October 03, 2011
Posted in Religious Life, Student Life
The following guest post is by Erika Rief, a junior from Baltimore, MD in the Goizueta Business School. Erika delivered this message at Hillel's Rosh Hashanah morning Conservative service. It is cross-posted at Erika's blog, Rik Rief's Travel Log
To all you freshmen out there, welcome to Rosh Hashana at college. Yes, it is definitely different. For many of you, this will be the first time celebrating the High Holidays away from home. If you haven’t already realized, I just want to warn you, the food is not going to taste the same. The gefilte fish will either be to sweet or too fishy, the matzah balls will be too soft or too firm. And, at least for me, the biggest deal, is that mandel bread doesn’t seem to have caught on in Atlanta yet. This year, to cope, I finally made my own. Of course, more importantly, this will be the first time where instead of sitting next to family or Hebrew school friends in the synagogue you grew up in your entire life, you are sitting here, in Glenn Memorial Church of all places, next to people you may have just met less than a month ago or may not know at all. Feeling out of your comfort zone to begin with, how are you suppose to get in the mindset of Rosh Hashana? Even for those of us who aren’t freshmen anymore, it seems as though without Hebrew school or Jewish day school to prep us for the high holidays, they seem to come out of nowhere. All of a sudden, we are supposed to sit here, proclaim God’s kingship, and act as though we believe in what we are saying.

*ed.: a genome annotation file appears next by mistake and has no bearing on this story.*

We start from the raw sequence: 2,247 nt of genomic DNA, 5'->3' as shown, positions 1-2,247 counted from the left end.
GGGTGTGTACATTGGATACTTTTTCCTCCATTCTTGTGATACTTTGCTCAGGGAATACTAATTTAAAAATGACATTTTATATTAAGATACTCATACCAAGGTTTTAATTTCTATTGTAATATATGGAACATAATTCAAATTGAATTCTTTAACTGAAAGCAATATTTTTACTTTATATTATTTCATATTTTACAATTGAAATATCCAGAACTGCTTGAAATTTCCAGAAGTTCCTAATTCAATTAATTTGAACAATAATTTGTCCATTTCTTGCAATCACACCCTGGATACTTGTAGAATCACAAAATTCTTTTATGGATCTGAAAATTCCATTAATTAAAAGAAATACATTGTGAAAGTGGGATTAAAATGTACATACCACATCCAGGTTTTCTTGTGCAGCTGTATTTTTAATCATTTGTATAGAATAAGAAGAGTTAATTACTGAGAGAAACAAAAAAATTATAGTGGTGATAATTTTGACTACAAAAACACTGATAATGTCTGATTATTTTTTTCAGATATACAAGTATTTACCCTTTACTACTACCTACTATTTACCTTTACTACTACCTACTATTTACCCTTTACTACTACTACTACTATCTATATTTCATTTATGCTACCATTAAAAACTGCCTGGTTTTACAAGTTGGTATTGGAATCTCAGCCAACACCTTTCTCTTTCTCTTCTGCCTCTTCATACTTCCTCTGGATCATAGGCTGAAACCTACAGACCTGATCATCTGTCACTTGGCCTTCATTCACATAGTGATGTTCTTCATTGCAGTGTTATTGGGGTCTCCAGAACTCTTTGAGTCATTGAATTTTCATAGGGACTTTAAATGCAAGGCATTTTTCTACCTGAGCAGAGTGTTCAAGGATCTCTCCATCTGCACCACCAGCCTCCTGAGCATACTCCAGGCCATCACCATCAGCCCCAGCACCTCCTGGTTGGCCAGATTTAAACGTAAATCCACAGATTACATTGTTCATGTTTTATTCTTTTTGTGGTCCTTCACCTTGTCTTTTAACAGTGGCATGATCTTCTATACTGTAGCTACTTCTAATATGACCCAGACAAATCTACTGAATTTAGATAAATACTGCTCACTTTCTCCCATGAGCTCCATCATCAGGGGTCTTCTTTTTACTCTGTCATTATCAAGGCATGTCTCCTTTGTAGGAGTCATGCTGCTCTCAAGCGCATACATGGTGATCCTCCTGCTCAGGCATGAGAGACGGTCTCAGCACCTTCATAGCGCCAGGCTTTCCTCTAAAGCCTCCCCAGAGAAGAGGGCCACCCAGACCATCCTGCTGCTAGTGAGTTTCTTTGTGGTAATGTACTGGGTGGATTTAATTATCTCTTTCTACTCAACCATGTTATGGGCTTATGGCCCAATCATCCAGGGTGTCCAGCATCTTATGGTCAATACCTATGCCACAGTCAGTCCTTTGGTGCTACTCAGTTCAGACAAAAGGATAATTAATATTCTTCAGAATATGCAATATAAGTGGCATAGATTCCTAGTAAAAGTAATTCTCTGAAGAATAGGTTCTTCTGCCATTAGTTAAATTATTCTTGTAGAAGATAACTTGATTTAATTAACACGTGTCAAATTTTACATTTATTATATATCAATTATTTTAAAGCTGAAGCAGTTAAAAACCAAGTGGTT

Now, for a bunch of college students, this concept of proclaiming God’s kingship can be extremely difficult. Instead of focusing on the replacement of phrases like “HaMelech HaKadosh,” holy king, for “HaEl HaKadosh” Holy God, we are more concerned with who showed up, what people are wearing, and where the meal is going to be and the type of food it entails. Even if we manage to follow along with the service, most of us even struggle with the thought of God’s very existence. And to be honest, so do I. I’d say I’m a pretty observant Conservative Jew and extremely involved in the Jewish community both in Atlanta and Baltimore. However, to be honest, God isn’t necessarily the reason why. It’s hard to feel connected to an all-powerful being when communication isn’t exactly a two-way street. Especially today, when we seem to be the ones doing all of the talking.